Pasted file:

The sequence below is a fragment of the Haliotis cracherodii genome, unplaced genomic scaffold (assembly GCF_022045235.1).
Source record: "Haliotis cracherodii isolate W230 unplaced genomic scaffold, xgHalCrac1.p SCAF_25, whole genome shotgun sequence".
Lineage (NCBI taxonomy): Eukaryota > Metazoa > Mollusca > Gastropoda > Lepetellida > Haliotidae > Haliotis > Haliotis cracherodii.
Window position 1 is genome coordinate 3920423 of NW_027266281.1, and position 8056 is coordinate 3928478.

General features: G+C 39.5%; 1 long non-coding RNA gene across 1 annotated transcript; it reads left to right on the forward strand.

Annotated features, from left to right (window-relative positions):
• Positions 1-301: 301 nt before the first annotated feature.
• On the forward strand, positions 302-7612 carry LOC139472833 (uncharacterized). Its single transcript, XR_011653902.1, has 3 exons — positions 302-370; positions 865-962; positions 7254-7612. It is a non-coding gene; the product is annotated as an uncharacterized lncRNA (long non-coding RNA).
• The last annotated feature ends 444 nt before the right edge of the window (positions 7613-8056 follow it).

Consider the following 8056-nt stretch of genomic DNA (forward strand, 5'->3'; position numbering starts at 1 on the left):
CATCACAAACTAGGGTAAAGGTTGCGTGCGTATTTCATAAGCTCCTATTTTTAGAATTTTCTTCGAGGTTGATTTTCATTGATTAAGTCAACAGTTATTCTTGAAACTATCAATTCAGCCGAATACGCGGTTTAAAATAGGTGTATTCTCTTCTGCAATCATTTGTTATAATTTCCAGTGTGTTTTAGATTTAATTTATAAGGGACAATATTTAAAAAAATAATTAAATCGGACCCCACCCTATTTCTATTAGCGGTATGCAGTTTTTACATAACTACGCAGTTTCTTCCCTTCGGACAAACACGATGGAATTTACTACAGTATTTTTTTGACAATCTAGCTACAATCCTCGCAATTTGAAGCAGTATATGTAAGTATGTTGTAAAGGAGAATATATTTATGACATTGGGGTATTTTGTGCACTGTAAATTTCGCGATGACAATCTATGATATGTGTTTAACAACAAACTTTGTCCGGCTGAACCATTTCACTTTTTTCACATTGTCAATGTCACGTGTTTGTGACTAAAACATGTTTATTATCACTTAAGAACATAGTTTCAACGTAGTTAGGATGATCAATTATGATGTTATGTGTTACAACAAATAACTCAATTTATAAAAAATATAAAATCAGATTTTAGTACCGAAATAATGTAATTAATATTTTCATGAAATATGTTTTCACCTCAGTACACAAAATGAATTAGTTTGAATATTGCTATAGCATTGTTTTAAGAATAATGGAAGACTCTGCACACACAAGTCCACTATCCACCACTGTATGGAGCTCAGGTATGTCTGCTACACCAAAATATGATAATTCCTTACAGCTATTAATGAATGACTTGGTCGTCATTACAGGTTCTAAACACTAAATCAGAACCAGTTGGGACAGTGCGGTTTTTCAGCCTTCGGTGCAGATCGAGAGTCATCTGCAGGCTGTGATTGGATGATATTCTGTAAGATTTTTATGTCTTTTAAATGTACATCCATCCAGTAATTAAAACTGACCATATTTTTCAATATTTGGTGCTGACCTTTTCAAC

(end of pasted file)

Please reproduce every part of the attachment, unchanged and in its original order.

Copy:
The sequence below is a fragment of the Haliotis cracherodii genome, unplaced genomic scaffold (assembly GCF_022045235.1).
Source record: "Haliotis cracherodii isolate W230 unplaced genomic scaffold, xgHalCrac1.p SCAF_25, whole genome shotgun sequence".
Lineage (NCBI taxonomy): Eukaryota > Metazoa > Mollusca > Gastropoda > Lepetellida > Haliotidae > Haliotis > Haliotis cracherodii.
Window position 1 is genome coordinate 3920423 of NW_027266281.1, and position 8056 is coordinate 3928478.

General features: G+C 39.5%; 1 long non-coding RNA gene across 1 annotated transcript; it reads left to right on the forward strand.

Annotated features, from left to right (window-relative positions):
• Positions 1-301: 301 nt before the first annotated feature.
• On the forward strand, positions 302-7612 carry LOC139472833 (uncharacterized). Its single transcript, XR_011653902.1, has 3 exons — positions 302-370; positions 865-962; positions 7254-7612. It is a non-coding gene; the product is annotated as an uncharacterized lncRNA (long non-coding RNA).
• The last annotated feature ends 444 nt before the right edge of the window (positions 7613-8056 follow it).

Consider the following 8056-nt stretch of genomic DNA (forward strand, 5'->3'; position numbering starts at 1 on the left):
CATCACAAACTAGGGTAAAGGTTGCGTGCGTATTTCATAAGCTCCTATTTTTAGAATTTTCTTCGAGGTTGATTTTCATTGATTAAGTCAACAGTTATTCTTGAAACTATCAATTCAGCCGAATACGCGGTTTAAAATAGGTGTATTCTCTTCTGCAATCATTTGTTATAATTTCCAGTGTGTTTTAGATTTAATTTATAAGGGACAATATTTAAAAAAATAATTAAATCGGACCCCACCCTATTTCTATTAGCGGTATGCAGTTTTTACATAACTACGCAGTTTCTTCCCTTCGGACAAACACGATGGAATTTACTACAGTATTTTTTTGACAATCTAGCTACAATCCTCGCAATTTGAAGCAGTATATGTAAGTATGTTGTAAAGGAGAATATATTTATGACATTGGGGTATTTTGTGCACTGTAAATTTCGCGATGACAATCTATGATATGTGTTTAACAACAAACTTTGTCCGGCTGAACCATTTCACTTTTTTCACATTGTCAATGTCACGTGTTTGTGACTAAAACATGTTTATTATCACTTAAGAACATAGTTTCAACGTAGTTAGGATGATCAATTATGATGTTATGTGTTACAACAAATAACTCAATTTATAAAAAATATAAAATCAGATTTTAGTACCGAAATAATGTAATTAATATTTTCATGAAATATGTTTTCACCTCAGTACACAAAATGAATTAGTTTGAATATTGCTATAGCATTGTTTTAAGAATAATGGAAGACTCTGCACACACAAGTCCACTATCCACCACTGTATGGAGCTCAGGTATGTCTGCTACACCAAAATATGATAATTCCTTACAGCTATTAATGAATGACTTGGTCGTCATTACAGGTTCTAAACACTAAATCAGAACCAGTTGGGACAGTGCGGTTTTTCAGCCTTCGGTGCAGATCGAGAGTCATCTGCAGGCTGTGATTGGATGATATTCTGTAAGATTTTTATGTCTTTTAAATGTACATCCATCCAGTAATTAAAACTGACCATATTTTTCAATATTTGGTGCTGACCTTTTCAAC